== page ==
“When I came for the campus visit, you know, it felt like a place that was home” he said. “It just like kind of clicked. […] It felt more like where I grew up even though [my hometown] is 6 or 7 hours away.”
Testa said that he saw his connection to both Bard and Red Hook, along with his age, as a selling point for his campaign.
“I think […] having that connection to Bard is appealing,” he said. “I think that it is important to have diversity on the board. We are running a slate of six white men but you know, I’m young […] I’m half the age of some of the people on the board. So that’s something that I think is important, to have young people be heard and my career has been working with young people. And that’s also one of the things that, one of my main focuses is having that be the representation that I provide.”
Considering the influence of Bard on the Red Hook community, Testa said that it is worth having someone on the town board who understands the Bard community’s contributions to the town’s economy and culture. One of the most prominent issues on his mind is housing and how the town can make it easier for members of the Bard community to continue their lives in the area.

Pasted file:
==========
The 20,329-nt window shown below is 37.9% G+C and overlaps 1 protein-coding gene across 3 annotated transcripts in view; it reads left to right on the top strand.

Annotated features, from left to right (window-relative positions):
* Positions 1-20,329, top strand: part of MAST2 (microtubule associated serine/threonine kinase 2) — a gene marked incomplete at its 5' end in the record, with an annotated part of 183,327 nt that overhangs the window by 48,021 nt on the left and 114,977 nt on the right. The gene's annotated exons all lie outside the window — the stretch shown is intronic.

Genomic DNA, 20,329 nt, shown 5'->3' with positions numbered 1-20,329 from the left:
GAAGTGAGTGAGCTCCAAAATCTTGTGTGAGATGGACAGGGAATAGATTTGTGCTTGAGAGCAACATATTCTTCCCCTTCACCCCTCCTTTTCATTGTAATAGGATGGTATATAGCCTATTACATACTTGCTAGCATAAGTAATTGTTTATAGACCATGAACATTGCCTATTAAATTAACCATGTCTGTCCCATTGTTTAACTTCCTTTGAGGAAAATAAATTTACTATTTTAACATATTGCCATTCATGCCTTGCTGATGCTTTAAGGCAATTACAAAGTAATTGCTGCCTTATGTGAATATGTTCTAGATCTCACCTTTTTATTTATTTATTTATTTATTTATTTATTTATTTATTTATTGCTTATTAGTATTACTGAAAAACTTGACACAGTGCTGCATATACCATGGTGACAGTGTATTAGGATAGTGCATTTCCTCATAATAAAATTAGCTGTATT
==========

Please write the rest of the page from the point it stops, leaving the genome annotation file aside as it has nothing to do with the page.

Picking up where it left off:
“[Bard is] bringing people from all around the world that are really talented that are getting a world class education, and then leaving […] and taking the value they’ve gotten out of Bard elsewhere. And that’s great […] I want people from Bard all around the world, but it’d also be nice for some [members of the community]–maybe they lived here for four years and love the Hudson Valley and want to stick around–to be able to choose to do that, and to be able to choose to do that in Red Hook,” Testa said.
On the experience of running for town board, Testa said that knocking on doors and talking with people one-on-one about the campaign was the most rewarding for him.
“I think that [canvassing] is probably the most valuable piece of running for office,” he said. “Like, if I could not go to the community events and I could not print the mailers and send all that stuff out, I would rather just get out and talk to people, and do it in a way that’s one on one.”
In the midst of a heating up presidential primary and impeachment proceedings, Testa said that as a local candidate it is at times hard to compete with flashy national political issues. However, the local elections are where votes truly count.
“Whenever you think about what’s actually happening in your local community, your vote’s worth more voting in a local election just because the voting pool is so small,” Testa said. “And it’s actually the people that are going to have the opportunity to do something for you, directly.”
Overall, Testa said that local politics and civic engagement provide many opportunities for investing in one’s community. In his words, running for office is “being engaged as I should be.”
“I feel like all of this comes back to having some sort of connection or investment in your community and that looks different for different people, but you know, the more you can promote that I think the better the outcome is,” Testa said.